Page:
the pain points. This white papers seeks to address these pain points and
provide an opportunity for law librarians to fix the problem. Our clients will
no longer pay for training our young lawyers.

Business Research and Competitive Intelligence Skills
I am surprised no one mentioned the tremendous opportunities librarians have to leverage their skills toward the development of business research and competitive intelligence. Of course, this career move is interesting to those who have both an analytical bent and training that prepares them for this work.
I would like to hear more from law firm librarians who have made this transition to business research/intelligence. I know of only a few firms that have utilized their library staff well in this way. I also know some librarians who have transitioned completely from the library to research/intelligence units. However, most librarians don’t seem vert interested in playing this kind of role. Why not?

How Will Library Eduction Need to Change?
Chris Graesser

Many experienced librarians who are back in the job market are seeing jobs requirements they never had to learn on the job and for which training is rarely offered by association programs.
Proposition #1:

Change the basic library degree to a four year undergraduate BS, with graduate degrees in library management, law, medicine and others I can’t think of.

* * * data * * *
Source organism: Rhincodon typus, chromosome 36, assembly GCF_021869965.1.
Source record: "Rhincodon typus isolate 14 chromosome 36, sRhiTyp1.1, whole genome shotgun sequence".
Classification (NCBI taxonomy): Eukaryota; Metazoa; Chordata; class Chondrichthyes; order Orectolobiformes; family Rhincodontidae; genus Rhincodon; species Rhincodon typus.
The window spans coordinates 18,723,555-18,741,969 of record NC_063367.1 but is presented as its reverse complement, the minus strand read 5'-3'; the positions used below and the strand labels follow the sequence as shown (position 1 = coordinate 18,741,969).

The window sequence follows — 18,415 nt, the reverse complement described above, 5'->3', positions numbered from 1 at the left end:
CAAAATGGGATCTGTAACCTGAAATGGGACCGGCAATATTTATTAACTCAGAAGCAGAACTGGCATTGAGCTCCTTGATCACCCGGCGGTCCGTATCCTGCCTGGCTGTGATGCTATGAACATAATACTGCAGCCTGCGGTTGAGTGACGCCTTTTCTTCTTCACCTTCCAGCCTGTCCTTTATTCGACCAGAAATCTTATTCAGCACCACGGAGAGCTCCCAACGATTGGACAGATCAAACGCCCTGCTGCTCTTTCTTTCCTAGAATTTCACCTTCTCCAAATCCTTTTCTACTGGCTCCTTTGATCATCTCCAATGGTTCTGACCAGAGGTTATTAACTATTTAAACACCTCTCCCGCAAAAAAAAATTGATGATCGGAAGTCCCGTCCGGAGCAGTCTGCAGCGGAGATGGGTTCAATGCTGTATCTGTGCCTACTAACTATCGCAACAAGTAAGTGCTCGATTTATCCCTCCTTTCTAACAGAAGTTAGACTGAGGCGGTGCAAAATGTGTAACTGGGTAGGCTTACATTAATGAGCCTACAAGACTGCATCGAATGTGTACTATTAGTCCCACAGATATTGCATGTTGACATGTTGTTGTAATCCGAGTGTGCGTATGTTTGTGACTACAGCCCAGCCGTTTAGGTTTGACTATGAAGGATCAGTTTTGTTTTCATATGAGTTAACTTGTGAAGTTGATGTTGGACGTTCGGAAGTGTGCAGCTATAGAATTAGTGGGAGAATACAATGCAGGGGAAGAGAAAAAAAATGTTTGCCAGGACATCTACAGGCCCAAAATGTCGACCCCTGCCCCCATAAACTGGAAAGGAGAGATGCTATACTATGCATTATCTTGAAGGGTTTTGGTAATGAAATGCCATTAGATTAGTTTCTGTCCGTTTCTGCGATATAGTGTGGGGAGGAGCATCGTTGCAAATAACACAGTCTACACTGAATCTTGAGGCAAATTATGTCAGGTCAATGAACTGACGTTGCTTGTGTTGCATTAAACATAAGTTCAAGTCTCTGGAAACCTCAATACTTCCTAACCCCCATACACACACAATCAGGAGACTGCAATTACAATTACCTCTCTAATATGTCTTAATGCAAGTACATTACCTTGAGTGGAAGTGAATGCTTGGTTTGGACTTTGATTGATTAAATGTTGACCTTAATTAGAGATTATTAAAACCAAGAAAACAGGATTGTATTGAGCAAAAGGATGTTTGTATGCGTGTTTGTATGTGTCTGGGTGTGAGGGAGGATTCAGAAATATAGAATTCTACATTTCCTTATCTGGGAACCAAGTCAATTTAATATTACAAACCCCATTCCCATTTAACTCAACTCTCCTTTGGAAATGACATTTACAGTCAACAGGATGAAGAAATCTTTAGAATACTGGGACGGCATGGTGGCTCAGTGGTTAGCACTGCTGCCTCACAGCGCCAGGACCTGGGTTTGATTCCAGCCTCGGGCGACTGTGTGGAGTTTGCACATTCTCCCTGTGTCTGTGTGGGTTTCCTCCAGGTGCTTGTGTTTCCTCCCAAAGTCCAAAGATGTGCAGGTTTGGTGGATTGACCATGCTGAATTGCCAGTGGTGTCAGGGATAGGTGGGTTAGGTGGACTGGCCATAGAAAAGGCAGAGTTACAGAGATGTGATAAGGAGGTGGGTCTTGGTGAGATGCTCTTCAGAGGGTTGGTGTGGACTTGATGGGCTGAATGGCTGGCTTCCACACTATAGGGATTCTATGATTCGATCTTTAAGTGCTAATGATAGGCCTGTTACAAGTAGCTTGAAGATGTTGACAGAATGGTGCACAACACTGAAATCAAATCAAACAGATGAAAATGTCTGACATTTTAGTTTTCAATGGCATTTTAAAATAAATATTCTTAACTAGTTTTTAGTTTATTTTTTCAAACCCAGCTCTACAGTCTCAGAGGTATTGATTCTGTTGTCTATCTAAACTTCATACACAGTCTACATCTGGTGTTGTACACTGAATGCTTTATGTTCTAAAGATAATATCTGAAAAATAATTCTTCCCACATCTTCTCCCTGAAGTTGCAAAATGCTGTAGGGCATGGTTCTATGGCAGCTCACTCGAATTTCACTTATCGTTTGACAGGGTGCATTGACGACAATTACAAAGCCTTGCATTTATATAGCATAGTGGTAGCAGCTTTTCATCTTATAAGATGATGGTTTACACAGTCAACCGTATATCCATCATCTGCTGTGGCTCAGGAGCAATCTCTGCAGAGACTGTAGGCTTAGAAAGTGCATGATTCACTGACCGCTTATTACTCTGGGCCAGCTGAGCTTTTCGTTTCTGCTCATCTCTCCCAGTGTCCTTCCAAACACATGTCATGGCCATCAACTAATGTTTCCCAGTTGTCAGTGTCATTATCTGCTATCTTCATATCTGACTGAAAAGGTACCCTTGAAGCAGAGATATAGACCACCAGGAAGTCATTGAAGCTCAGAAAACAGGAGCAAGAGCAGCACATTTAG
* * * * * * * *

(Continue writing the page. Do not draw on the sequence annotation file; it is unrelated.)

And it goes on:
The economics don’t support requiring a librarian to get an undergrad degree in something else, then a Masters (and in many cases a JD, Masters in Biology, or other discipline) just to land a job that might start at 35K.

Besides, I think there is a lot more to learn to be an effective librarian these days, enough to fill four years. Multidisciplinary stuff like accounting, IT, communications and marketing, effective writing and presentation. Stuff that will make a librarian valuable right out of the gate.

Proposition #2:

Library schools should offer continuing education courses to librarians in the field. Much of what I see in library school curricula and in job requirements these days don’t match what many librarians have been able to learn on the job or in association programming.

Proposition #3:

Close the gap between library schools and the profession. In my experience, the twain never meet once a librarian has graduated. The schools rarely make an effort to interact with practicing librarians, at least not in the law library world. Maybe it’s different for public and academic libraries.